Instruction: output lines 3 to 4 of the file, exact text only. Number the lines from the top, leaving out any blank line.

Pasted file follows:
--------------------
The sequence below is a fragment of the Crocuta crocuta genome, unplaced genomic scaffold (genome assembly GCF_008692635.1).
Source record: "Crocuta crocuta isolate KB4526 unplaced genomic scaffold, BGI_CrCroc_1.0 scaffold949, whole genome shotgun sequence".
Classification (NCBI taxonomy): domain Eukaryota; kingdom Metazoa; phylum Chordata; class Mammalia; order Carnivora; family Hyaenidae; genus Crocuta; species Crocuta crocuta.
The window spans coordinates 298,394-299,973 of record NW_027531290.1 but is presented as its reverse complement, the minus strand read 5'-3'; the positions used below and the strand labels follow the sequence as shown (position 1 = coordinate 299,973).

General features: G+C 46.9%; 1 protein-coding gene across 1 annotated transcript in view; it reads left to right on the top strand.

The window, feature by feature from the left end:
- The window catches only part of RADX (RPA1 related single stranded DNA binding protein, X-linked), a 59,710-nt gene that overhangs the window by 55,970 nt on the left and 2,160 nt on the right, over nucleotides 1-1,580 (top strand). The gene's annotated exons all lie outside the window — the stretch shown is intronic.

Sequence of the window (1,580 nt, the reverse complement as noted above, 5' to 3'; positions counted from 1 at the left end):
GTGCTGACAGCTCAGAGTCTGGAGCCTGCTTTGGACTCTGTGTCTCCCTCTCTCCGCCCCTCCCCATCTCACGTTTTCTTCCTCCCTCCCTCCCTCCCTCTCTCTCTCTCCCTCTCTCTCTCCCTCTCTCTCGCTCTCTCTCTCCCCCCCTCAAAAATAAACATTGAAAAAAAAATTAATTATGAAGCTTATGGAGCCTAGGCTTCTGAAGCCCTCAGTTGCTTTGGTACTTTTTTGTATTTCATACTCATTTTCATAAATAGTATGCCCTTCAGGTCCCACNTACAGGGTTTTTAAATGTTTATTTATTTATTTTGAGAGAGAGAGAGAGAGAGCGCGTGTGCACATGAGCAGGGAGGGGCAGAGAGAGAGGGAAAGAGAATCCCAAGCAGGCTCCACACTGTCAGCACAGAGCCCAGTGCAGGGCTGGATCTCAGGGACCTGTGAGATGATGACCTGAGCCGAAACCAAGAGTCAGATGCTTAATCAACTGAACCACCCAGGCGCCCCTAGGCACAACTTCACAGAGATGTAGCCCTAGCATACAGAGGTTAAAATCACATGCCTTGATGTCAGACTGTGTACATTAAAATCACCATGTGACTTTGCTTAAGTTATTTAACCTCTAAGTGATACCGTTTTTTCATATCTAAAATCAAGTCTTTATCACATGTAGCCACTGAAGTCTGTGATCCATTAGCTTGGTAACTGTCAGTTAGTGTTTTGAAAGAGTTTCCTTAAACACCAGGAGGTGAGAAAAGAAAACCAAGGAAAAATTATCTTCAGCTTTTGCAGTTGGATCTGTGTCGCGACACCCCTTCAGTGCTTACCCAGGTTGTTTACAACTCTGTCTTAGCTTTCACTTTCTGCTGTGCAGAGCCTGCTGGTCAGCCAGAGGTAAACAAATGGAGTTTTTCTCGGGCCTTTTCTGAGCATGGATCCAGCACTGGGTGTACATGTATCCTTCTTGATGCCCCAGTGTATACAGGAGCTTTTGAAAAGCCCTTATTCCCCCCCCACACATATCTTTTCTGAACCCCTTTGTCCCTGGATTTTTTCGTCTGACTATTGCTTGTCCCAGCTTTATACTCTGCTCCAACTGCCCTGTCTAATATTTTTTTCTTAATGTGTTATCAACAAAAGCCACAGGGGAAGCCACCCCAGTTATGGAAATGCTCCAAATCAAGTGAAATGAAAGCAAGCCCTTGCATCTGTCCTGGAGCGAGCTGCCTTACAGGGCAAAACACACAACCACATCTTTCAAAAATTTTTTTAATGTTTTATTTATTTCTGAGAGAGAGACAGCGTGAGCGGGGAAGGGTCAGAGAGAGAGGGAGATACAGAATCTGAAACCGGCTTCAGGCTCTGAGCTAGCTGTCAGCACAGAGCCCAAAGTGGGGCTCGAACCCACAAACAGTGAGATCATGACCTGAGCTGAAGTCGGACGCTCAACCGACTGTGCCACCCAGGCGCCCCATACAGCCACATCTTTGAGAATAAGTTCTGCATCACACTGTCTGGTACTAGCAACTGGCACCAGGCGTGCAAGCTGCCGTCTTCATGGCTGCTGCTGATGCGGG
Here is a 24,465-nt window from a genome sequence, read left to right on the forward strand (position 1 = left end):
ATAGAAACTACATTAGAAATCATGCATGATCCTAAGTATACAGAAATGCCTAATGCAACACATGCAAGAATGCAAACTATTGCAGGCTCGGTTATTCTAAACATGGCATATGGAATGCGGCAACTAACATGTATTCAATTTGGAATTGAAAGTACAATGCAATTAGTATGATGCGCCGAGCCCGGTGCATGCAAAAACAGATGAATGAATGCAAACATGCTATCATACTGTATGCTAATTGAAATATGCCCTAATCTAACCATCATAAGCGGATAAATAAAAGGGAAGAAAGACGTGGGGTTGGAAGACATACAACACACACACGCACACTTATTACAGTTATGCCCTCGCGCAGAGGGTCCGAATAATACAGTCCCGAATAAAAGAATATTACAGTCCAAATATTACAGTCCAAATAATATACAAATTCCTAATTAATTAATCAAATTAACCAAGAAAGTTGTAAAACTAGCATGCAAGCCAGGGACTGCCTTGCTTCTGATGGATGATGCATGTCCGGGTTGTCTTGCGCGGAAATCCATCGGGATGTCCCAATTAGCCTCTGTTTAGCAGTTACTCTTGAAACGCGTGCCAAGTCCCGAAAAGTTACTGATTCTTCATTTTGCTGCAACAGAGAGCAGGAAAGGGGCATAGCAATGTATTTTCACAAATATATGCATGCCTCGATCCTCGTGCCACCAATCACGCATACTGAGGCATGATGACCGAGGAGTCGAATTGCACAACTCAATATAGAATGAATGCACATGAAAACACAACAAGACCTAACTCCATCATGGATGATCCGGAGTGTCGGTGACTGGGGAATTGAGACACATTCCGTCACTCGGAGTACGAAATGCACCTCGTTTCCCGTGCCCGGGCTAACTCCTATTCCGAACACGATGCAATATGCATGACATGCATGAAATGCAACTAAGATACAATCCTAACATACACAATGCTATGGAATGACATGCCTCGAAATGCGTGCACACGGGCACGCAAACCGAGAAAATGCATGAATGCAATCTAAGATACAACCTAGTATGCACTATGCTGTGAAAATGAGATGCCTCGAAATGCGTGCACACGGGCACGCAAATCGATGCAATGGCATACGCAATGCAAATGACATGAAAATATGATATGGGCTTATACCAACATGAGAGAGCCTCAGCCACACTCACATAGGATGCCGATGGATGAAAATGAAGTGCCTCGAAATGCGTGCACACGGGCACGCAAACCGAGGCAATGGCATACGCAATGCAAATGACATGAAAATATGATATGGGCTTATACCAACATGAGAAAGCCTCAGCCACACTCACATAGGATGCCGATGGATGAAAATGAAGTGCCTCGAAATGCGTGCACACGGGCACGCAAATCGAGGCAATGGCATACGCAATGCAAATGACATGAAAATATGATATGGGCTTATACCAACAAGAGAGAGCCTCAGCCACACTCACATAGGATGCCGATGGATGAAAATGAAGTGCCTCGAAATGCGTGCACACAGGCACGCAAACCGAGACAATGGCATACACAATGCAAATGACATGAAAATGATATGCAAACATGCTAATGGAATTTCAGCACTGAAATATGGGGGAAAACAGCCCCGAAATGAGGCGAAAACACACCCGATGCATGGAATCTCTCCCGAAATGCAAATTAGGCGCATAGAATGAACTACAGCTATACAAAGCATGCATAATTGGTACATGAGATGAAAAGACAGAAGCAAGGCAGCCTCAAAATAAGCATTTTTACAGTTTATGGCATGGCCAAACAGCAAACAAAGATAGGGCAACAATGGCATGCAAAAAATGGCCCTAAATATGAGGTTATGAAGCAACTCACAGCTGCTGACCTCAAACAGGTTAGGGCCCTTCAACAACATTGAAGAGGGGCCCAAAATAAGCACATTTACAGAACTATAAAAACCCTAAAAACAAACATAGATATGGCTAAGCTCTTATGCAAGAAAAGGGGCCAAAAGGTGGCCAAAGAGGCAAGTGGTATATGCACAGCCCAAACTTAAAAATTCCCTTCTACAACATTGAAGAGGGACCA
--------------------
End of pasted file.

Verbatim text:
Classification (NCBI taxonomy): domain Eukaryota; kingdom Metazoa; phylum Chordata; class Mammalia; order Carnivora; family Hyaenidae; genus Crocuta; species Crocuta crocuta.
The window spans coordinates 298,394-299,973 of record NW_027531290.1 but is presented as its reverse complement, the minus strand read 5'-3'; the positions used below and the strand labels follow the sequence as shown (position 1 = coordinate 299,973).